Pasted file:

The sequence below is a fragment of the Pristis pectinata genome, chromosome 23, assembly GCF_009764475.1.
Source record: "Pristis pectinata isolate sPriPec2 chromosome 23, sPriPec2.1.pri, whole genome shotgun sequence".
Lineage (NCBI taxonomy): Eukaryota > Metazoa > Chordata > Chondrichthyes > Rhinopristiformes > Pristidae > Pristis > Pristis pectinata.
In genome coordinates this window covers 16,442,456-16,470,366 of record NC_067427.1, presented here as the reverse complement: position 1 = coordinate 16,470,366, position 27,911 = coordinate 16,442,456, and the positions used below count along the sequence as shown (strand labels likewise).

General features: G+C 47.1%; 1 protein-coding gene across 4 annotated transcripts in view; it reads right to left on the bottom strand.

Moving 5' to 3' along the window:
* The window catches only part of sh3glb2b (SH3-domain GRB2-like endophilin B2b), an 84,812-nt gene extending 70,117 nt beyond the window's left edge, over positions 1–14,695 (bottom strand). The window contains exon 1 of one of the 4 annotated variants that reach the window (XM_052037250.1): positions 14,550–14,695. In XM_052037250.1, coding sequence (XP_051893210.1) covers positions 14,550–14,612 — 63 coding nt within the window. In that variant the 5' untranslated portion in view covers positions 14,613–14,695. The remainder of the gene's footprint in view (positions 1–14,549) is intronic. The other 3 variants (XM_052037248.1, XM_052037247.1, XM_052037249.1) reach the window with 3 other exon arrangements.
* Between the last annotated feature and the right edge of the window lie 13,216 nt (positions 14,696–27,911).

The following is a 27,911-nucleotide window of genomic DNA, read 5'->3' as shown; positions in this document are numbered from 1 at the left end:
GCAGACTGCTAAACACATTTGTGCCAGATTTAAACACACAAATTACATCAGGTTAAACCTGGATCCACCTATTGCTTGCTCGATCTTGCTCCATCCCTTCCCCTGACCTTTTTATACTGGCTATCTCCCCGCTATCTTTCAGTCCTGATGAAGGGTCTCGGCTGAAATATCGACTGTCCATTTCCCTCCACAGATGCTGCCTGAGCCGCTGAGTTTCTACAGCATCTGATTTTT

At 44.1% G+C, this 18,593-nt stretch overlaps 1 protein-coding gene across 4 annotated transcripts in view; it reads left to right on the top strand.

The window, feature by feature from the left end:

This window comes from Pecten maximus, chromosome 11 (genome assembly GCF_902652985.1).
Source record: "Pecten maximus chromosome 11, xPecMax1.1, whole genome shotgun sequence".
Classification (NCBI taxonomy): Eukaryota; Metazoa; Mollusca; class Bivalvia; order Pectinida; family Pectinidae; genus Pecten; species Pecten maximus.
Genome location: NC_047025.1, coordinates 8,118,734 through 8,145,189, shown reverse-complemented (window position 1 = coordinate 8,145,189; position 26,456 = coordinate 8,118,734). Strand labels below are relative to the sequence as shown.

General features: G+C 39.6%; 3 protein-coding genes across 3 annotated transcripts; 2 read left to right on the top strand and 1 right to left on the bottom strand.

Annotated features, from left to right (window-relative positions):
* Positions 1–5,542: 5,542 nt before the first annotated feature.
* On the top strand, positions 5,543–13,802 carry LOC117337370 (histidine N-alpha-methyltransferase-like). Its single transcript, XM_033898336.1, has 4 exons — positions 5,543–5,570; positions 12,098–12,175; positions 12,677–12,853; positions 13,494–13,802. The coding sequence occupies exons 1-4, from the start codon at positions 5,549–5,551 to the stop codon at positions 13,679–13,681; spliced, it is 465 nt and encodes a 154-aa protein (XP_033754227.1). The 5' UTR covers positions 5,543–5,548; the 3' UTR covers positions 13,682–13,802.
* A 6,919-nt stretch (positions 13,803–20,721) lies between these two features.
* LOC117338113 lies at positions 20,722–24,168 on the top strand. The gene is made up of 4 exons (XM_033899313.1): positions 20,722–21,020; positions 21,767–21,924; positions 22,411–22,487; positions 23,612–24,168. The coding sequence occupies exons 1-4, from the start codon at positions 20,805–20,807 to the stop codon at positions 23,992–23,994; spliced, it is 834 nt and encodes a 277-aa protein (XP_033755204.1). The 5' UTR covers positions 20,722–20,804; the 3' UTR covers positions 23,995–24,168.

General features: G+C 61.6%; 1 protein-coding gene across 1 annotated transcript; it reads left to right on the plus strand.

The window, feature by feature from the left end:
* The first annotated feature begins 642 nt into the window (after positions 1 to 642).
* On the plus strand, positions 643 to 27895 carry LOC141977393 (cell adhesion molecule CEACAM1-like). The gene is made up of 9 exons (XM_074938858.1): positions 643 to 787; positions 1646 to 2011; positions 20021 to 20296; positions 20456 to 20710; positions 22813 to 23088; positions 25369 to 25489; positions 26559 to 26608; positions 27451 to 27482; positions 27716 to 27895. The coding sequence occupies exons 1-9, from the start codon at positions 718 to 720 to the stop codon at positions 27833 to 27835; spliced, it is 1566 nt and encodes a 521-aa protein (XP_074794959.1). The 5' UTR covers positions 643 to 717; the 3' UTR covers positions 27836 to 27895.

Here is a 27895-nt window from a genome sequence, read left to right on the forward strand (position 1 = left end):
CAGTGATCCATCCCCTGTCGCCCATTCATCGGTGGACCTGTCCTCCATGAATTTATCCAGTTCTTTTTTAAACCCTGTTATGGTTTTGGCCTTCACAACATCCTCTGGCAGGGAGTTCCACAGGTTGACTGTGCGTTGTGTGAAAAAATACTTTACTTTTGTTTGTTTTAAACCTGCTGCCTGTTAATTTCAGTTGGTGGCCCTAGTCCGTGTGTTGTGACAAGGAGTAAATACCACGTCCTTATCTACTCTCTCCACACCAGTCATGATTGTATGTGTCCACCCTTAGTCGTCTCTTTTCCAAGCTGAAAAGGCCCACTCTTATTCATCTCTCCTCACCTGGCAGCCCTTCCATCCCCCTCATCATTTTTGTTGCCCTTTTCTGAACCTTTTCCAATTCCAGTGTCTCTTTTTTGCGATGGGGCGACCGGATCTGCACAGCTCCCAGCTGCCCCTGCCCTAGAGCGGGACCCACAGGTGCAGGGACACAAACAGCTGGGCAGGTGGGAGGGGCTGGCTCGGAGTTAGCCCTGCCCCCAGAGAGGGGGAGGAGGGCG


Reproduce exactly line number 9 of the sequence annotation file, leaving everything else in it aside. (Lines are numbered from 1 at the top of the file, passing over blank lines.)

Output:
The following is a 27,911-nucleotide window of genomic DNA, read 5'->3' as shown; positions in this document are numbered from 1 at the left end: